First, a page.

This article was first published by EG – @EGPropertyNews – on 29 January (here). It is reproduced with their permission.

MEES and listed buildings

Since April 2023, the MEES Energy Efficiency Standard imposed by the Energy Efficiency Standard (Private Rented Property) (England and Wales) Regulations 2015 (commonly known as the MEES Regulations) generally requires commercial properties to have a minimum energy performance certificate rating of E to be let or continue to be let. But what does a landlord of a listed building need to do to comply with MEES? 

Must an EPC be obtained for a listed building?

There is currently no obligation under the Energy Performance of Buildings (England and Wales) Regulations 2012 to commission an EPC for any existing building unless it is being sold, let or significantly altered. In those circumstances an EPC will usually be required, unless the listed building is exempt.

Aren't all listed buildings exempt from the requirement to obtain an EPC?

Not exactly. The EPC Regulations state that listed buildings are exempt from the requirement to obtain an EPC "insofar as compliance with certain minimum energy performance requirements would unacceptably alter their character or appearance".

This does not therefore mean that all listed buildings are exempt, despite a common assumption that there is a blanket exemption for listed buildings.

Instead, the owner must assess whether the steps required to improve the energy efficiency of the listed building would have an unacceptable impact on its character or appearance. If significant changes will need to be made, such as replacing the period windows with modern alternatives or installing solar panels, this is likely to be seen as a requirement which would unacceptably alter the appearance of the listed building. 

However, there may be other requirements which do not impact the character or appearance of the property and which will exclude reliance on the exemption, for example putting LED bulbs in existing light fittings. Unless another exemption applies under the EPC Regulations, in this situation the MEES Regulations will apply and the owner will need to obtain an EPC if it intends to sell or let the property.

How do you assess whether a listed property is exempt?

You should seek advice from a qualified EPC assessor or surveyor on the potential measures required to improve the energy efficiency of the property. You will then need to consider whether there would be any anticipated change in appearance or character of the property and, if so, whether this would be "unacceptable". The conservation officer at the local authority may be able to give some advice in making this assessment. Where an energy efficiency measure will require listed building consent which is unlikely to be granted, this would point towards the conclusion that it would unacceptably alter the character or appearance of the property. 

If a listed building is exempt under the EPC Regulations, do I still have to comply with the MEES Regulations?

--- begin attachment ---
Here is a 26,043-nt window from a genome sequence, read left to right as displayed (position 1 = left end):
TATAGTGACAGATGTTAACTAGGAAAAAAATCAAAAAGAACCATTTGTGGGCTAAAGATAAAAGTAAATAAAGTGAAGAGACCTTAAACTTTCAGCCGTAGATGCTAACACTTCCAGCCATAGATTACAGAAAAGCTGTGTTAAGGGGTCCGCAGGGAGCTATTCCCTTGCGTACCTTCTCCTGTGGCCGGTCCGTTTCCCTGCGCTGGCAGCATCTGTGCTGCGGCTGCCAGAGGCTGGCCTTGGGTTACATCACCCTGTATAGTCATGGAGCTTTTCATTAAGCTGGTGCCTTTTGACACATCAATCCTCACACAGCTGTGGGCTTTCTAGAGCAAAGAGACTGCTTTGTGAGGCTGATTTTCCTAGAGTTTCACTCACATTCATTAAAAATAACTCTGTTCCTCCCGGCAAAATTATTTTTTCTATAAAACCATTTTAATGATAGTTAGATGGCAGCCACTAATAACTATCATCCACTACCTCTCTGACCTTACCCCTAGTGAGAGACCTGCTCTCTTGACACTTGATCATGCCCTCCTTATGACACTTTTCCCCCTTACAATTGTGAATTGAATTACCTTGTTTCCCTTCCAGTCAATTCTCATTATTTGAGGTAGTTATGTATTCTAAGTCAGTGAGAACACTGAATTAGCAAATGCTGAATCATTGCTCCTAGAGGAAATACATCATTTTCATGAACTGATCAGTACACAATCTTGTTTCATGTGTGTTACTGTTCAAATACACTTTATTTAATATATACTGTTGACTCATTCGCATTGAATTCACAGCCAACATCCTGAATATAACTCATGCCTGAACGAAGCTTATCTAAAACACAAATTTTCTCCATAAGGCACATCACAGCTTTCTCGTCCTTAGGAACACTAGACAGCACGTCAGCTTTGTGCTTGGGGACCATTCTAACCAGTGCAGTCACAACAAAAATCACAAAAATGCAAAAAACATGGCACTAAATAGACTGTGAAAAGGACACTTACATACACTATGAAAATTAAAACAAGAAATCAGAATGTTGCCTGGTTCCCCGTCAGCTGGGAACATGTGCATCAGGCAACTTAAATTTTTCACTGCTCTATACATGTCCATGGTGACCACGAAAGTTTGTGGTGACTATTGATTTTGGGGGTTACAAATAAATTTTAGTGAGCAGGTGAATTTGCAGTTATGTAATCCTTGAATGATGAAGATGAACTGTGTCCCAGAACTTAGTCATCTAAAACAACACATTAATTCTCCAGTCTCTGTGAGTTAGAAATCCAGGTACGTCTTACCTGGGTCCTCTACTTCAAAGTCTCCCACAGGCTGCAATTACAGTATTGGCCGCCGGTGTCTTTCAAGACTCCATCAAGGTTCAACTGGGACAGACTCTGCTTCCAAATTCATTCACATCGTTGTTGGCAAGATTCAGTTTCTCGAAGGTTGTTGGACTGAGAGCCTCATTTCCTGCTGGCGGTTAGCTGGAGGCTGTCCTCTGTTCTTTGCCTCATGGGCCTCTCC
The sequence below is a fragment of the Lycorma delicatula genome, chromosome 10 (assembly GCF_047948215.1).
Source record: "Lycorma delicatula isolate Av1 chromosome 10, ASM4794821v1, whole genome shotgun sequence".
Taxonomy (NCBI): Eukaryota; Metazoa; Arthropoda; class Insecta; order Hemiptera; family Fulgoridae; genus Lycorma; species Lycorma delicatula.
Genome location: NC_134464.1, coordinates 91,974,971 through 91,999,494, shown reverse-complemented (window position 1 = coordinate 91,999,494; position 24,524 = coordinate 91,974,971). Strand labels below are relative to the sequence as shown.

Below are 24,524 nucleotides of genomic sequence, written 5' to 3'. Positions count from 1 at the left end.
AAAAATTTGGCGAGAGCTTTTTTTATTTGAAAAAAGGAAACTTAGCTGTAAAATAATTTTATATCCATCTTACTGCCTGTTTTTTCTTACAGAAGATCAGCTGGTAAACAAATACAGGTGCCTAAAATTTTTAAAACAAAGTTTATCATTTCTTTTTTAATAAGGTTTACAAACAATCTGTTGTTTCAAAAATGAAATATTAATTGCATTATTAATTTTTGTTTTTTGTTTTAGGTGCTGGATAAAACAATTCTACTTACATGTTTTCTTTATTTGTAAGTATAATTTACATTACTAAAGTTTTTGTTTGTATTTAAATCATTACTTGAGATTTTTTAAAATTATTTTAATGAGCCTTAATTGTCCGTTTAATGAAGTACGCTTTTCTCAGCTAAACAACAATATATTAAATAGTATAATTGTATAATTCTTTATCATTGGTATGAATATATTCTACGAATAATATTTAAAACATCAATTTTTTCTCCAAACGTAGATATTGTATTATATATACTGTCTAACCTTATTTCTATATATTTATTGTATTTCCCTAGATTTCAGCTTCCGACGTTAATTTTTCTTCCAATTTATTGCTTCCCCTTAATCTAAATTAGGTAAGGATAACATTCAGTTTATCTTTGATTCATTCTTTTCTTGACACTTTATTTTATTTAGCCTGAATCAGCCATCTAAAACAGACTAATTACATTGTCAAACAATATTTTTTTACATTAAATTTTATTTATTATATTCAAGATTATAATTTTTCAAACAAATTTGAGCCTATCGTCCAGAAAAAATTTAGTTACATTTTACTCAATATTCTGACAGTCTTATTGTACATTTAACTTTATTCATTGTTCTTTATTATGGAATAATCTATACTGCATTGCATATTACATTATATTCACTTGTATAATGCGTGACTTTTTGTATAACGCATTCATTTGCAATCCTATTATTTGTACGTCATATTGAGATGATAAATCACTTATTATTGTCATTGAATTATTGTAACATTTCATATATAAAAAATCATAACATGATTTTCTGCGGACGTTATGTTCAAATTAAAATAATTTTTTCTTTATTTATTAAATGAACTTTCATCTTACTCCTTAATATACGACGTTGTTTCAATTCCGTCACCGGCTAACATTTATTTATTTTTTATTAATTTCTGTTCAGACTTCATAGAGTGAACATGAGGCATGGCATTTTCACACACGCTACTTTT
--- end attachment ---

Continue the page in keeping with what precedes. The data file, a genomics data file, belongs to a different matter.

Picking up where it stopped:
No. The MEES Regulations apply to privately rented properties which are required to have an EPC. Therefore, if a listed building is exempt under the EPC Regulations, the owner is not required to comply with the MEES Regulations.

Additionally, you do not need to register the property on the PRS Exemptions Register, as this is only for properties which are subject to the MEES Regulations.

Is it a better approach to obtain an EPC for a listed building in any event?

If an owner of a listed building decides to obtain an EPC in any event and the resulting EPC rating is worse than E (ie an F or G rating), this may cause more complications on both a sale or a letting of the property. This is because, if an EPC is required under the EPC Regulations, the EPC rating must be of a sufficient level to comply with the MEES Regulations. A potential buyer, lender or tenant may feel less comfortable about relying on the exemption under the EPC Regulations (ie that no EPC is required) if a sub-standard EPC has already been obtained and recorded on the EPC Register.

However, if an owner of a listed building is confident that the property will be awarded a good EPC rating (ideally an A or B rating, given the potential changes in minimum ratings at some point in the future), then it might be advantageous to obtain an EPC. This is because it removes the requirement for a potential buyer/tenant to form a view as to whether or not the listed building is exempt under the EPC Regulations.

What steps should a prospective buyer or tenant of a listed building take?

The first step by both a prospective buyer or tenant of a listed building where no EPC has been obtained must be to ask the owner how it reached the conclusion that the property is exempt.

If the owner has not carried out an assessment, then a prospective buyer and tenant will be in slightly different positions.

A prospective buyer will need to go through the same thought process and analysis, given that it will be stepping into the shoes of the owner once it has purchased the listed building.

A prospective tenant is in a better position, given that the onus is on the landlord to comply with the EPC Regulations and MEES Regulations. However, there will still be concern over the absence of a valid EPC (and not knowing if one is required), causing issues if the tenant wants to assign or underlet the property in the future. To protect its position, a tenant may insist that the landlord carries out the assessment before proceeding with the letting.

To head off unnecessary delays, an owner of a listed building should always plan ahead and consider the EPC issue in advance of any intended sale or letting. As ever, preparation is key to a smooth transaction.